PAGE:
Saturday, October 9, 2010

Film Socialisme, Meek's Cutoff, and missing Old Cats (New York Film Festival)

My final day at the New York Film Festival was a serious overload. Last time was hard enough, but imagine starting the day in the 3:00 slot and continuing with not only 2 other features (6:00 and 9:15) but also two 10-minute-plus shorts in between. Add to that the fact that I was pretty sick, which didn't do me any favors for the last film that I saw. That was the world premiere of "Old Cats." I felt pretty much like I was going to faint, so I had to leave the film early. I hadn't seen enough of it to make a real judgement, but I was intrigued by it, and if I had been at full strength I would have stuck around.

Anyways, on to the films that I did actually see. Jean-Luc Godard's "Film Socialisme" does some interesting things with sound and image conventions, such as juxtaposing supposedly "meaningful" music with stuff you wouldn't particularly associate with it, recording a blasting club scene with a digital camera with poor audio, flashing a blank screen, and making some jarringly unexpected cuts on the tracks. Godard also does some nice compositions and has a beautiful shot of waves crashing against each other in slow motion.

But he makes some tiresome choices that make the film pretty hard to tolerate. The most prominent would be making the film have "Navajo subtitles," which means a faulty and erratic readout that blends words together and sometimes doesn't even give them. This is a middle finger thrown by Godard, and it irritated me. (To tell you the truth, a lot of things irritated me about this movie. I'm guessing that was entirely intentional on Godard's part.) However, it's not as if what the (irritating) actors are saying is particularly profound. In fact, it seems like it's the same sort of rhetoric that populates all of his work.

There's not a lot one will gain from seeing this film. I personally wish I'd walked out or just seen something different. I understand Godard's tactics, and they had some effect on me. And it's interesting to see his presumable swan song. But the film has already pretty much decayed in my mind. C

After a movie like that one, I was ready to be astonished by Kelly Reichardt's "Meek's Cutoff," but that simply didn't happen. Maybe it was the short that came before it (the somewhat needless "Day Trip" by Zoe McIntosh) that shook me from the right mood. Maybe it was the fact that it was slotted second. Maybe it was all of the people who came in late and who were escorted around with blaring flashlights. In any event, this overrated film failed to grip or engage me. (I feel very similarly to Joshua Rothkopf, who articulated this feeling in this piece.)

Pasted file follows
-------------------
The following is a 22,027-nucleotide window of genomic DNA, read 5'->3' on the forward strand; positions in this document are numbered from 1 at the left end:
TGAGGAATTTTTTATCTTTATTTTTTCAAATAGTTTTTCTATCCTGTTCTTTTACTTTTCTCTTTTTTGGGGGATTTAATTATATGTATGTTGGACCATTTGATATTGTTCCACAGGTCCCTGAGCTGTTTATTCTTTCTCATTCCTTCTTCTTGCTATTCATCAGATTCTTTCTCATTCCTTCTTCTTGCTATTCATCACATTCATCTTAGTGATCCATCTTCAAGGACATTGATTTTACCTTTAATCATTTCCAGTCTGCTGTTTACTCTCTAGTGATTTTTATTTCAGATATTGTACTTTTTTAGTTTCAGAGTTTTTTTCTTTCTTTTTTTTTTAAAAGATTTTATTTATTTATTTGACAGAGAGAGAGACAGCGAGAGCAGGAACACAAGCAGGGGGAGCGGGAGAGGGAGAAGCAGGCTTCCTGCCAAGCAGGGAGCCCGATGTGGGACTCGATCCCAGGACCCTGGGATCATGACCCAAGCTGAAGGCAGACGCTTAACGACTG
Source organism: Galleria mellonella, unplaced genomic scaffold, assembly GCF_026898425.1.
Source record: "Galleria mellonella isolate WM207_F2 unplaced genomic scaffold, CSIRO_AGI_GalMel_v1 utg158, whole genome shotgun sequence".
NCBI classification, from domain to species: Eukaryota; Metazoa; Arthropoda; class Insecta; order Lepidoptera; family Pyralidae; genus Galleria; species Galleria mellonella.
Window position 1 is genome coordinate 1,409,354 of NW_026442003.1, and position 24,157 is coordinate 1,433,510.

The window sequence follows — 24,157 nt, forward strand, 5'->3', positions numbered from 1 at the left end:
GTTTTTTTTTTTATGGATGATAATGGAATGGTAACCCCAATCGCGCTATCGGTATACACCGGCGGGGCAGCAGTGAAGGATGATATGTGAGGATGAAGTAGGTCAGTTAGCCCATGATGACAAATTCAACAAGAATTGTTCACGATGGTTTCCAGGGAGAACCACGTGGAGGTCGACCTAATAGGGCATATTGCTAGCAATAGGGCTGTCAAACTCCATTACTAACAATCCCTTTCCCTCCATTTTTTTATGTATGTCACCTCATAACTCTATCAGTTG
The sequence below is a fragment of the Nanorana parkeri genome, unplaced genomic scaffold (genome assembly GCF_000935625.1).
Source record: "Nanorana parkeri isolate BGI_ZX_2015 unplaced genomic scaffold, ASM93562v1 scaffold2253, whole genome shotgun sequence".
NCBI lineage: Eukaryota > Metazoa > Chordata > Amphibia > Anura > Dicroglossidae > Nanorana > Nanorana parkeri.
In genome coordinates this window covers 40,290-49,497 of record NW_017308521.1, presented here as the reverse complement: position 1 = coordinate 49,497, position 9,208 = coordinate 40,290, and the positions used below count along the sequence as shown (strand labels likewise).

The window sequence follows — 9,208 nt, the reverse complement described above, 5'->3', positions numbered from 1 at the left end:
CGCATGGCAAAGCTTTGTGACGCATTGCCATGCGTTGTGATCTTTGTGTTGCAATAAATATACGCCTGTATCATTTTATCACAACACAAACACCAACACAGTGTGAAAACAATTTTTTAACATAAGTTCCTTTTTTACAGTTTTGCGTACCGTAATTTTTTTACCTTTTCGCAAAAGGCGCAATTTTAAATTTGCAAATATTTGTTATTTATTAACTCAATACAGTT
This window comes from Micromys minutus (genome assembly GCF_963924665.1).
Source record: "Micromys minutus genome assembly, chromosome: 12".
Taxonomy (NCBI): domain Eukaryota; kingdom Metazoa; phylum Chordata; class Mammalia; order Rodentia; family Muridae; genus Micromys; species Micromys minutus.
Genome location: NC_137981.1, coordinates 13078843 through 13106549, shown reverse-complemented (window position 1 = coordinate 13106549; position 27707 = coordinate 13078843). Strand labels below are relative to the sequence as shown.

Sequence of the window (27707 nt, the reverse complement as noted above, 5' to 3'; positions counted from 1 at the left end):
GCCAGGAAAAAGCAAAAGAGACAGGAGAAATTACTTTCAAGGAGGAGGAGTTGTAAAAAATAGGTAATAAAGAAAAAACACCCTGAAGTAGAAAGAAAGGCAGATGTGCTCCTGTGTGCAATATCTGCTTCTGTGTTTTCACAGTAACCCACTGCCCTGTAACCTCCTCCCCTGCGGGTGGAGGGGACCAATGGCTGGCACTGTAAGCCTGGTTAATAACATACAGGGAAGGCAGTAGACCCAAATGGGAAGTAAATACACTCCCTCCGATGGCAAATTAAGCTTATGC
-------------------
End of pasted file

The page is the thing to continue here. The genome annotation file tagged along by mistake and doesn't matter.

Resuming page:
I really wanted to like it a lot, but I was faced with a smartly-written but monotonous and underwhelming film with nothing more than a couple of good moments. The film has an unrecognizable Bruce Greenwood in what could be considered either an excellent or massively hammy performance as Stephen Meek, who is taking a brood of 7 people on a tortuous and possibly aimless trip in 19th century Oregon. As my friend noted, we have no clue who these people are, where they've been, or where exactly they're going. Among them we have Emily and Soloman Tetherow (Reichardt regulars Michelle Williams and Will Patton), Thomas and Millie Gately (Paul Dano and Zoe Kazan), and Glory and Jimmy White (Shirley Henderson and Tommy Nelson) with their son William (Neal Huff).

Emily sees a recurrent figure: a horseman who disappears on the horizon, who she later sees up close. This "heathen" (Rod Rondeaux) the group eventually assimilates, desperately asking him for water and being afraid that he'll lead them into an ambush.

A huge mistake the film makes in my opinion is going the "classical" way and confining the aspect ratio to a box. Joshua Rothkopf calls this an "ugly western" and I totally agree when it comes to this "screen-fitting." The colors of Chris Blauvelt's good cinematography can also be a bit sickening as well, although I'm not exactly sure why. Another thing I'm unsure of is Michelle Williams' performance. It seems muddled between afraid and sure, and it's unclear whether that is intentional or not. Also on the subject of acting, famously plaintive Shirley Henderson seems rather oddly cast here after her work in Solondz's "Life During Wartime."

Many consider the film to be an exceptionally towering achievement. I understand their sympathies, but I don't really share them. Even in terms of Reichardt, I like "Wendy and Lucy" much better. C

As noted before, I had to leave "Old Cats" early due to feeling sick. I did catch the short film that opened for it, "Protect the Nation" by C.R. Reisser, which is energetic in that "Slumdog Millionaire"/"City of God"/3rd-world-country type way, but ultimately unresolved and sometimes a bit idiotic.

So that marks the end of an overwhelming NYFF 2010 for me. 5 1/4 features, 2 shorts, and no big discoveries, sadly (the best film I saw being the B- rated "Uncle Boonmee"). However, I will be seeing Mahamat-Saleh Haroun's "A Screaming Man" and Abbas Kiarostami's "Certified Copy" in the next few weeks as a part of the Philadelphia Film Festival, so there may be a favorable review around the corner ;).

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